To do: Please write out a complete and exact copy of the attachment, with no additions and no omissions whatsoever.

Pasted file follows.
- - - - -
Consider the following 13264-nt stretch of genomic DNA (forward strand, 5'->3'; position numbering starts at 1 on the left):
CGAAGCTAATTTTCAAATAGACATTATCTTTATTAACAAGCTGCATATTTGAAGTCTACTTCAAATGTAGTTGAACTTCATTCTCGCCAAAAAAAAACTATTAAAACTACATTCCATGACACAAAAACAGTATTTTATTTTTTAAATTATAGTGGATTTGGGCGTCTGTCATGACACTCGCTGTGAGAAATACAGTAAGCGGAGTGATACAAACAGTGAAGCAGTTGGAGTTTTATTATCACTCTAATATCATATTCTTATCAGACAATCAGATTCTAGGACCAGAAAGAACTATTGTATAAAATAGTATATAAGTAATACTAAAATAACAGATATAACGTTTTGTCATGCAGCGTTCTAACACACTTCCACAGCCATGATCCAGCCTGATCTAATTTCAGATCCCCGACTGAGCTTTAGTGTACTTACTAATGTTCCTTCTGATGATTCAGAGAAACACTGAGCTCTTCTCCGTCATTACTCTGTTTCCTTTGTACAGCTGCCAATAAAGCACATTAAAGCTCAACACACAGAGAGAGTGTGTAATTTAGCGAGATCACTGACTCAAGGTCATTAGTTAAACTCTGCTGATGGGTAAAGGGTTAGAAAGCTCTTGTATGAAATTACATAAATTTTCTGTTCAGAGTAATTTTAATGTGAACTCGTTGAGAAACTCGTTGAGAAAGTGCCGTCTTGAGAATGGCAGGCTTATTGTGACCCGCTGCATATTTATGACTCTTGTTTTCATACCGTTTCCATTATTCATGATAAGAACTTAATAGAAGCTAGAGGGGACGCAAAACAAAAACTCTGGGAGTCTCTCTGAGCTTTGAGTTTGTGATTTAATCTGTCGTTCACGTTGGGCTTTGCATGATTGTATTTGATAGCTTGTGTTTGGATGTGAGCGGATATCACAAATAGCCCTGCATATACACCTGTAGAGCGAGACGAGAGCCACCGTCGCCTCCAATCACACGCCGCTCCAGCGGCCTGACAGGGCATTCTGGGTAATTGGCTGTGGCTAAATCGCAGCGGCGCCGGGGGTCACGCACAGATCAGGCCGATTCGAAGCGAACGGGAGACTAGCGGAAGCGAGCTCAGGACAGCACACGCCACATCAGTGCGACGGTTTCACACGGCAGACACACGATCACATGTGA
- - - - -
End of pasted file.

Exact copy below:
Consider the following 13264-nt stretch of genomic DNA (forward strand, 5'->3'; position numbering starts at 1 on the left):
CGAAGCTAATTTTCAAATAGACATTATCTTTATTAACAAGCTGCATATTTGAAGTCTACTTCAAATGTAGTTGAACTTCATTCTCGCCAAAAAAAAACTATTAAAACTACATTCCATGACACAAAAACAGTATTTTATTTTTTAAATTATAGTGGATTTGGGCGTCTGTCATGACACTCGCTGTGAGAAATACAGTAAGCGGAGTGATACAAACAGTGAAGCAGTTGGAGTTTTATTATCACTCTAATATCATATTCTTATCAGACAATCAGATTCTAGGACCAGAAAGAACTATTGTATAAAATAGTATATAAGTAATACTAAAATAACAGATATAACGTTTTGTCATGCAGCGTTCTAACACACTTCCACAGCCATGATCCAGCCTGATCTAATTTCAGATCCCCGACTGAGCTTTAGTGTACTTACTAATGTTCCTTCTGATGATTCAGAGAAACACTGAGCTCTTCTCCGTCATTACTCTGTTTCCTTTGTACAGCTGCCAATAAAGCACATTAAAGCTCAACACACAGAGAGAGTGTGTAATTTAGCGAGATCACTGACTCAAGGTCATTAGTTAAACTCTGCTGATGGGTAAAGGGTTAGAAAGCTCTTGTATGAAATTACATAAATTTTCTGTTCAGAGTAATTTTAATGTGAACTCGTTGAGAAACTCGTTGAGAAAGTGCCGTCTTGAGAATGGCAGGCTTATTGTGACCCGCTGCATATTTATGACTCTTGTTTTCATACCGTTTCCATTATTCATGATAAGAACTTAATAGAAGCTAGAGGGGACGCAAAACAAAAACTCTGGGAGTCTCTCTGAGCTTTGAGTTTGTGATTTAATCTGTCGTTCACGTTGGGCTTTGCATGATTGTATTTGATAGCTTGTGTTTGGATGTGAGCGGATATCACAAATAGCCCTGCATATACACCTGTAGAGCGAGACGAGAGCCACCGTCGCCTCCAATCACACGCCGCTCCAGCGGCCTGACAGGGCATTCTGGGTAATTGGCTGTGGCTAAATCGCAGCGGCGCCGGGGGTCACGCACAGATCAGGCCGATTCGAAGCGAACGGGAGACTAGCGGAAGCGAGCTCAGGACAGCACACGCCACATCAGTGCGACGGTTTCACACGGCAGACACACGATCACATGTGA